Chinese hackers may have stolen your medical records

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A man types on a computer keyboard in this 2013 photo illustration. (Kacper Pempel/Reuters)

Chinese hackers have stolen medical records for 4.5 million patients, according to a regulatory filing from Community Health Systems, a publicly-traded company that runs 206 hospitals in 29 states.

The stolen data includes records for patients of who have seen doctors affiliated with the company in the past five years.

Mandiant, a cybersecurity firm hired by the company, believes the attacks originated in China. The FBI is also investigating the break-in.

Between April and June, hackers bypassed the company’s security systems and stole personal data including names, addresses, birth dates, telephone numbers and social security numbers. The stolen information did not include patients’ credit card numbers, medical or clinical data.

The theft was unusual for Chinese hackers “known for seeking intellectual property, such as product design, or information that might be of use in business or political negotiations,” Reuters said. “Social Security numbers and other personal data are typically stolen by cybercriminals to sell on underground exchanges for use by others in identity theft.”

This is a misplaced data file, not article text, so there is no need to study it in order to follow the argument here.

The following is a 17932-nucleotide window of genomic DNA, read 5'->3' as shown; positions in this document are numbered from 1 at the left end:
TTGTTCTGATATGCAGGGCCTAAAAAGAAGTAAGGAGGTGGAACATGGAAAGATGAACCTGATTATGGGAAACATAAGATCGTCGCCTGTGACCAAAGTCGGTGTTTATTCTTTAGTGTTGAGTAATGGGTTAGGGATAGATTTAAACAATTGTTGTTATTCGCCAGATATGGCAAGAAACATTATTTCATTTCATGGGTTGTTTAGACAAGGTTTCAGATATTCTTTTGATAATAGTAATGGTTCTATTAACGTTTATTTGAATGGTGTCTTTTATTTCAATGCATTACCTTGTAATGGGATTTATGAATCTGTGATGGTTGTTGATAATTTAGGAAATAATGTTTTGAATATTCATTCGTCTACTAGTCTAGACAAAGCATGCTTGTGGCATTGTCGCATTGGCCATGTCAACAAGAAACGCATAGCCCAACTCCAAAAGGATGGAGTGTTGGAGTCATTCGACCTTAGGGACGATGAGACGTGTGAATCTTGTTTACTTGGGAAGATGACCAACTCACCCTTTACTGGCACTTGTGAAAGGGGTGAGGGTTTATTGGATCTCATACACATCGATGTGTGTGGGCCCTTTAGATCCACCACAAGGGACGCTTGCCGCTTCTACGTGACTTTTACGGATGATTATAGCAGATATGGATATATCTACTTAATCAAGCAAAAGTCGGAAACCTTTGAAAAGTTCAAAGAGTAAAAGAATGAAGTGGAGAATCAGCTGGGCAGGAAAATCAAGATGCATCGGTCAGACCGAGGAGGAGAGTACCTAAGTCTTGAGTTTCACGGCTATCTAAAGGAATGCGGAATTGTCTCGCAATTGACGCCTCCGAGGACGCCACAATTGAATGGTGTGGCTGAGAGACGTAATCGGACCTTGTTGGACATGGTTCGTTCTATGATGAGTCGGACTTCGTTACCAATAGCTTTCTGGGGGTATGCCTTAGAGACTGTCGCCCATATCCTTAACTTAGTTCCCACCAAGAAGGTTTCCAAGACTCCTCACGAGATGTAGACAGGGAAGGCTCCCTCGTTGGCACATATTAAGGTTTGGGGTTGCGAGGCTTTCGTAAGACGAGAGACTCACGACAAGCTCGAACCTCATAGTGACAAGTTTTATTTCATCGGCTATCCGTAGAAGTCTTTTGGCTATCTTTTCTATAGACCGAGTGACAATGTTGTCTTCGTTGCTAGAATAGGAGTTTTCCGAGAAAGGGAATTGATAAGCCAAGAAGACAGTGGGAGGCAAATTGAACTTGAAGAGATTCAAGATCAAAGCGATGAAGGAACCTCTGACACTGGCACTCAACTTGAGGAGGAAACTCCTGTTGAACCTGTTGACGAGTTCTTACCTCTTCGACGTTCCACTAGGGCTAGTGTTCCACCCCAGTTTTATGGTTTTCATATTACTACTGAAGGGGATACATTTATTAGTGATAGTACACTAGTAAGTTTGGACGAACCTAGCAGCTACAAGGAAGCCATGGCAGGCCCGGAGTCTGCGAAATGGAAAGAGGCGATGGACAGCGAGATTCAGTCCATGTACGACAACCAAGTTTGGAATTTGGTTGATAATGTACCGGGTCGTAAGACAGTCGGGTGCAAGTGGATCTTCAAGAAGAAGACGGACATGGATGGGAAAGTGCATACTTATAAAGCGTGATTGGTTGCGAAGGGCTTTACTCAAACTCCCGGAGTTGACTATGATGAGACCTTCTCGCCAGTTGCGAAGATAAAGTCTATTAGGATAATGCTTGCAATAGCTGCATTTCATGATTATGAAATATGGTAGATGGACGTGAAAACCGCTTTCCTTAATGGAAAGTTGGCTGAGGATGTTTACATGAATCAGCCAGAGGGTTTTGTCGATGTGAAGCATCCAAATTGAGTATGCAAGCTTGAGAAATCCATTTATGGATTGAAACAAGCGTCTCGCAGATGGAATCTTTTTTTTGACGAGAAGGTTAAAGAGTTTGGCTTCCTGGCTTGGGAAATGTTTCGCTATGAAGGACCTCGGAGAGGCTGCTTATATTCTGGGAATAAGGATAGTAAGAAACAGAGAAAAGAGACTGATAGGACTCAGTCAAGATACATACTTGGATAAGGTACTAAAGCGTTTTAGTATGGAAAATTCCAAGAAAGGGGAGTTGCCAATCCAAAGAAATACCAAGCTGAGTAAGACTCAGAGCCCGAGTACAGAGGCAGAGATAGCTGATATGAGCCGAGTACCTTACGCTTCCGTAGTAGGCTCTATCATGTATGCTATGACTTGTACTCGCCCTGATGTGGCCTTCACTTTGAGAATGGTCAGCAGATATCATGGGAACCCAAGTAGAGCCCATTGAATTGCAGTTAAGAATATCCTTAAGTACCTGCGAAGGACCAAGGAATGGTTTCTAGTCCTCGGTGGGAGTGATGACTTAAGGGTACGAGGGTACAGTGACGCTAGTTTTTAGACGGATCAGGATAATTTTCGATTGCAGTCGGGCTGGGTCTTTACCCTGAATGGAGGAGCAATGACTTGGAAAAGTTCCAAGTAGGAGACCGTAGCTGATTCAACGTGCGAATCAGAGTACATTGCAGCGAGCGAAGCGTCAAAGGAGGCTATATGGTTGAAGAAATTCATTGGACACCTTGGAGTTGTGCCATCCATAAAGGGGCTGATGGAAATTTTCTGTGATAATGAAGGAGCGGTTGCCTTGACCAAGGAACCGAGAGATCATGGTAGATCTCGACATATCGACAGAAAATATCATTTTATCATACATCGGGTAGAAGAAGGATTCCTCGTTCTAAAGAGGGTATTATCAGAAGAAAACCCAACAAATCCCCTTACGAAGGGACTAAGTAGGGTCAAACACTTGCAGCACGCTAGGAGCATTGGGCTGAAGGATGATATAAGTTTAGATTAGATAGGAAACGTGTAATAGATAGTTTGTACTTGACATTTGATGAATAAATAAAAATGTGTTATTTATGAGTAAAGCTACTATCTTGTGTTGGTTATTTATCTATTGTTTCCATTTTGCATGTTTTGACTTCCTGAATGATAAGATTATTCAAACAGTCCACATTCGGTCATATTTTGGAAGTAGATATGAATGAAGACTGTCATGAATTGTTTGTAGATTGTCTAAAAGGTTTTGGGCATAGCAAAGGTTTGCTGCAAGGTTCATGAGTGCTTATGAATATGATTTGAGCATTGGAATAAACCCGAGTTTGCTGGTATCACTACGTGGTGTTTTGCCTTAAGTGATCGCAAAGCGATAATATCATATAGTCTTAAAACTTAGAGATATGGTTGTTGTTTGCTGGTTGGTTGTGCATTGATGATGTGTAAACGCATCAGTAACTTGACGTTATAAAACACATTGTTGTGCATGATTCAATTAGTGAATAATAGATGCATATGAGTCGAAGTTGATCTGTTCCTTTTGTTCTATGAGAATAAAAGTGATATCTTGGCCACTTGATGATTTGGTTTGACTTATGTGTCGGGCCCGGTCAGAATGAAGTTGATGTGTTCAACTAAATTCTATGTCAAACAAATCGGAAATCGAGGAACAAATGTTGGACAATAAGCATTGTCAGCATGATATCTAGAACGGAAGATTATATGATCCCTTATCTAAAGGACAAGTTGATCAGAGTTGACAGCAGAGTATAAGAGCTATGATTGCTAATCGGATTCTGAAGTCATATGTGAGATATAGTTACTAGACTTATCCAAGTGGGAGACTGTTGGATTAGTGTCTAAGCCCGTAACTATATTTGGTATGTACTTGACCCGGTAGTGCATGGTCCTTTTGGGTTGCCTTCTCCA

The hacking group wasn’t named in the filing, but Charles Carmakal, managing director of Mandiant, told Bloomberg in an e-mail that the group, which he identified as “APT 18,” “typically targets companies in the aerospace and defense, construction and engineering, technology, financial services, and health-care industry.”

Another cybersecurity firm, Crowdstrike, which has been tracking the group for four years, told Reuters it believes the hackers are either backed by Beijing or work directly for the government based on the targets they have chosen. The firm’s chief technology officer, Dmitri Alperovitch, said “APT 18,” also known as “Dynamite Panda,” has “above average skill” among Chinese hackers.

So why are sophisticated hackers known for corporate espionage turning to identity theft?

Bloomberg’s Michael Riley and Jordan Robertson spoke with someone familiar with the investigation and said there are a couple of theories. The hackers might have “stolen the information for the purposes of locating new targets or adding private data to the profiles of existing targets.” The more likely explanation is that rogue members of the hacking group stole the data without approval from their superiors in hopes of selling it on the black market for extra cash.

According to the New York Times, security experts..

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